Attorney General Barr Asks Apple to Break Encryption

Supreme court

Attorney General William Barr has asked Apple to unlock the iPhone used by the shooter in Pensacola, Florida (via NYT).

Encrypted iPhones

Although no one has called for Apple to explicitly create a backdoor into iOS’s encryption (yet), that is what they’re implying. Apple is unable to unlock the iPhones without knowing the passcode. The company did share data in iCloud backups with the FBI though.

Apple is able to do this because the decryption keys to iCloud backups are stored on its servers, in the event a customer loses their passcode. But it also enables them to share the data with third parties. It’s not true end-to-end encryption.

The San Bernardino dispute was resolved when the F.B.I. found a private company to bypass the iPhone’s encryption. Tensions between the two sides, however, remained; and Apple worked to ensure that neither the government nor private contractors could open its phones.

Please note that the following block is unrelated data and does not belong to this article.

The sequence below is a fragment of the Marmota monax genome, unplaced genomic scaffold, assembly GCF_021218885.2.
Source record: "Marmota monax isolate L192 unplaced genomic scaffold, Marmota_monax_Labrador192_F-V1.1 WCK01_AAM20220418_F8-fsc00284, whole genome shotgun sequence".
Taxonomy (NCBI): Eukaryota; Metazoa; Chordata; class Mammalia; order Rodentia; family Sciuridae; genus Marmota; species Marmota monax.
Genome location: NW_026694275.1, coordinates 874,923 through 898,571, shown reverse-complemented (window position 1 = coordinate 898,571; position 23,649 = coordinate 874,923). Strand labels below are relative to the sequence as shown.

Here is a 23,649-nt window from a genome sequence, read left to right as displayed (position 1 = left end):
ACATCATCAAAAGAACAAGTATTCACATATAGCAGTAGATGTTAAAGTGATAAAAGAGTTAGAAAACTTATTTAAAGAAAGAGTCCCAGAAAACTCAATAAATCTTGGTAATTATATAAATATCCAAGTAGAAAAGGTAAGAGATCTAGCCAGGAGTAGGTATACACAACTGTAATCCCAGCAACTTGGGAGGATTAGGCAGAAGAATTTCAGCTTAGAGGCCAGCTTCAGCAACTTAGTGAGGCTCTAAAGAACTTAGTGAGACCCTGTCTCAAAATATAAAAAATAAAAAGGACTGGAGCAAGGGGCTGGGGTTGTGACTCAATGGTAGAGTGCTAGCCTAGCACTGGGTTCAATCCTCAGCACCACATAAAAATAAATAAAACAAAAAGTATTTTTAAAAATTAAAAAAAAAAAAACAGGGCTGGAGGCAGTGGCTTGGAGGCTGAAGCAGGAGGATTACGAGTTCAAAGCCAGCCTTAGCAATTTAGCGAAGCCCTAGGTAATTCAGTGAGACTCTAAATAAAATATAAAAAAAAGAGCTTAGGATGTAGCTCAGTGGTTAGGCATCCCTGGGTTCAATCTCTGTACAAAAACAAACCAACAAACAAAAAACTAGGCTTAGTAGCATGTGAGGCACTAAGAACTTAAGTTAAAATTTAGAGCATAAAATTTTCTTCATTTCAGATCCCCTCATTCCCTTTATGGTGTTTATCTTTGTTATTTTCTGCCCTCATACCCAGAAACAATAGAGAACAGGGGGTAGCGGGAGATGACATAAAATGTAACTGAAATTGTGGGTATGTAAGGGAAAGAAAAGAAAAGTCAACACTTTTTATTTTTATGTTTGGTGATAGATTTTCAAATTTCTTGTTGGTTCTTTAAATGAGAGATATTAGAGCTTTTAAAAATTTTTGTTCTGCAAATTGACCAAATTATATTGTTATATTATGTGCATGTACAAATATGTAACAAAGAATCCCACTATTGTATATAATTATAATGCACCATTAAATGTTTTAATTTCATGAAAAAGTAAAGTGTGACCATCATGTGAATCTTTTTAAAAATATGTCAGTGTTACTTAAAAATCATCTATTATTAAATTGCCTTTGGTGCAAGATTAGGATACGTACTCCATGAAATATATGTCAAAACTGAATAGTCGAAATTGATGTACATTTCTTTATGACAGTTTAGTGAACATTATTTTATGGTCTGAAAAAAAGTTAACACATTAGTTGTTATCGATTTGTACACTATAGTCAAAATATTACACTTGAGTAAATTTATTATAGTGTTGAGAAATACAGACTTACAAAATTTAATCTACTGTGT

Officials specifically want access to the shooter conversations in WhatsApp and Signal to figure out whether he planned it with others in the naval base or worked alone.

Further Reading

[FBI Paid $900K for San Bernardino iPhone Hack]

[EU Wants to Standardize Smartphone Charging Ports]

3 thoughts on “Attorney General Barr Asks Apple to Break Encryption

  • This is just more “push” from the totalitarian minded Trump Justice Department. If you think 1984’s 2 way screen on the wall is dystopian fantasy, extrapolate from “the government needs access to everything you do”.

    1. As opposed to the totalitarian Obama Justice Department that took Apple to court over encryption. All governments are whizzed because they always had warrantless access to everything people did and only pretended there was privacy.

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